From the early 1960s, the cinema opened and closed a number of times under various independent ownerships. It’s safe to say that if even Hoyts wasn’t taking the bait and buying it up, it must have had something wrong with it. The Marina’s stop-start existence carried on throughout the next twenty years until it was renamed the Rosebery Cinema in the early 80s. That’ll get the crowds back in. Or maybe it was to fool the molotov throwers into thinking it was a different cinema? Either way, GOOD PLAN. So good in fact that the Marina closed for good as a theatre in 1984.
Here’s where we come in. Since that time it’s been Videomania, and now a derelict hulk. It’s a close call, but one of these incarnations is slightly more interesting. Fittingly, Videomania closed in 2002, when video-mania had all but died out, and videomaniacs had flocked to DVD. Rather than switching to a better quality format that takes up less shelf space, Videomania chose to fall on its sword.
Even though the site is empty, the front window still contains some strange sights.
This trading hours sign indicates that the video shop NEVER CLOSED. Finding this is like finding a gravestone that reads B. 1929 D. —
A series of Greek film posters sit in the window too. Doesn’t that one on the right look enticing. Can’t wait to see that one.
There’s a poster for the Nintendo 64 game Turok: Dinosaur Hunter, which was released in 1997. The Nintendo 64 was discontinued in 2001, and Acclaim, the company responsible for Turok, went out of business in 2004. Fitting choice.
My favourite, and most bizarrely of all, is this full sized Leonardo standup. This isn’t the first time I’ve encountered the Teenage Mutant Ninja Turtles during my adventures with this blog, and I’m sure it won’t be the last. Leo stands as the building’s watchful protector – ready to cut down intruders with his blunt katana and a killer smile.
The sign at the front advertises The Full Monty, another 1997 release. Or at least, it did once upon a time. It’s often irritating to only get to see some of these places from the outside. You stand there wondering what it must be like inside given how well-preserved the exterior is, and whether the other Ninja Turtles are lurking within. Well, wonder no more, as thanks to the folks at Kelly & Sons Real Estate, we can get quite a good look at what’s happening inside the old Marina:
Remember, if you like what you see, you too can lease this bad boy for only $130k pa. What a steal! Kelly & Sons – holla at me so I can let you know where to send my commission.
Despite Videomania acting as a testament to the failure of the video shop concept in Rosebery, Top Video at some point decided to make a go of it next door. Smart thinking.
Setting up in what was clearly a bank (and before that, the Marina’s sweet shops), Top Video expected to bank fat coin on the back of Videomania’s failure.
The new release poster left inside suggests that things went wrong around 2008-09. A legacy that started with Sparrows ends with You Don’t Mess With the Zohan.
As I turned to leave, I took one last look back at Videomania, and it looked like the building was crying. Look at those top windows. It was as if the theatre was imploring me, as the only one around who cared, to put it out of its misery. I would, Marina, honestly, it’s just…that Leonardo is one intimidating dude.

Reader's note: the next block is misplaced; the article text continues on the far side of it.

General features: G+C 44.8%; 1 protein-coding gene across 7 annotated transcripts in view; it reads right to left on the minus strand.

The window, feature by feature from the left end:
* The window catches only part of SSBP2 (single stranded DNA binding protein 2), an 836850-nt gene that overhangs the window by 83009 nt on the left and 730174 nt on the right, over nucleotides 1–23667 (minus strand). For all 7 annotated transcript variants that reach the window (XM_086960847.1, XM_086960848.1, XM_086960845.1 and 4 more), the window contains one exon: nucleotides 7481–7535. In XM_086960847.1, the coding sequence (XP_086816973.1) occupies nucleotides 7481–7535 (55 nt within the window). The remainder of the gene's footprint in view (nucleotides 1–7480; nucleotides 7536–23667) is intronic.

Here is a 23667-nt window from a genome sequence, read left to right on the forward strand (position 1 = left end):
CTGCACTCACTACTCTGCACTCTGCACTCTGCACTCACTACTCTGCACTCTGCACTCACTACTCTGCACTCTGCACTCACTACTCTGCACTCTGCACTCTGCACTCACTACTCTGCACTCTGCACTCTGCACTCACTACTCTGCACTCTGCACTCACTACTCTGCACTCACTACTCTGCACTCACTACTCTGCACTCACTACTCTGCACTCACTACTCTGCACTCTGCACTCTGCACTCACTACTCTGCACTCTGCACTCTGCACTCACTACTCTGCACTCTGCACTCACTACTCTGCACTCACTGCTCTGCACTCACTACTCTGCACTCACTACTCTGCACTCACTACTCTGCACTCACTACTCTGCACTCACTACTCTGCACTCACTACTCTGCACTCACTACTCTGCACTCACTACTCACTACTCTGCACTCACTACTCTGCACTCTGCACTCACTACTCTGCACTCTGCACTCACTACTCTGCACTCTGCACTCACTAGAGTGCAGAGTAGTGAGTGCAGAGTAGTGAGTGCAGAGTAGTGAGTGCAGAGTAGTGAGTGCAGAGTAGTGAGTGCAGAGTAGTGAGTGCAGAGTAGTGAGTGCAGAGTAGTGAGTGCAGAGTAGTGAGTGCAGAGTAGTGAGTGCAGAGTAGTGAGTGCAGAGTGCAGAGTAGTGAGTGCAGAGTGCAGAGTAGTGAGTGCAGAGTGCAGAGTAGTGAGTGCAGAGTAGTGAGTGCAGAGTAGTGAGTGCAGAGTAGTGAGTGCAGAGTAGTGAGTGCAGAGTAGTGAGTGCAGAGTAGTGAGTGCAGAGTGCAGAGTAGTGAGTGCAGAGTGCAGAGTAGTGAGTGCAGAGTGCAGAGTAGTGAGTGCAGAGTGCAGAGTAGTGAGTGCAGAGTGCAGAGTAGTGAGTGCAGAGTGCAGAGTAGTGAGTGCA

VIRTUAL UPDATE: An explosive new picture of the Marina/Roxy/Videomania from 1996 has come to light! Check it:
From this, we can see the bank next door was in fact an ANZ, that the Videomania side entrance was once viable, and that VIRTUAL REALITY IS HERE. How else could I have known it was from 1996?
FUTURISTIC UPDATE: I revisited the Marina a year later and made an explosive discovery.
ROCKIN’ UPDATE: The development-minded Vlattas family, owners of the Cleveland Street Theatre and the Newtown Hub, are currently renovating the Marina with the aim of turning it into a live music venue. My suggestion: keep Leonardo as your bouncer. Thanks, reader Rozie!
Sydney’s Plaza Theatre was once one of many elegant cinemas and theatres lining George Street’s entertainment strip. Like many cinemas, its business was damaged by the advent of television, and today it has the distinction of being arguably the world’s fanciest McDonald’s.
Built for Hoyts in 1930, the Plaza sat alongside venues such as the Century Theatre (which became an indoor BMX track in what could only have been the 80s) and the Crystal Palace Arcade.
Despite many of its contemporaries being bulldozed around it, the Plaza stood firm until 1977, when it was closed as a cinema and reopened as Maxy’s, a disco skating rink. The changing face of entertainment.
Surprisingly, the idea of a disco roller rink wasn’t fashionable for long, and the Plaza played host to Mickey D’s and video arcades for most of the 1980s.
The Plaza’s northern end was once again immersed in the world of cinema in 1995 when the Stallone-Schwarzenegger-Willis-Moore joint Planet Hollywood came to Sydney, establishing itself in the former arcade. According to this photo taken in 1996, PH shared its space with Brashs, another 90s success story. By 1999, both ventures would be out of business.
Today, some lazy entrepreneur has taken the already-tacky Planet Hollywood aesthetic and adapted it into the Star Bar, another of modern George Street’s entertainment offerings. Not sure how many stars you’d see here these days. The Plaza in its present state is yet another example of Sydney trying to disguise the brazen pimping of itself to the lowest bidder by hiding behind facades of the past. If it looks vintage, it seems that much more respectable. What isn’t considered is that drunken eyes can’t appreciate all the lovingly preserved heritage fronts, and as George Street continues to slide into the gutter, the death grip it has on these buildings only serves to drag their illustrious reputations and history down with it.
STAR STUDDED UPDATE: Reader Cameron says: “Star Bar was originally created by Planet Hollywood to replace Brashs when it failed which had the same owner, Star Bar was created so Planet Hollywood could profit from gambling without tarnishing its family image. The two coexisted for a while. A bizarre fact, this restaurant was a real cash cow and extremely profitable when it closed, a case of embezzlement I believe. The real crime there was the removal of the original cinemas Spanish themed ceiling for the extra headroom and replaced with a high blue ceiling. The Star Bar is now run by the same group that has the even tackier Shark Bar! now with no sharks……”
Sounds like the sharks haven’t left at all, actually. It’s almost inconceivable that shady types would be running places like this (especially the Shark Bar), but there you go. Thanks, Cameron!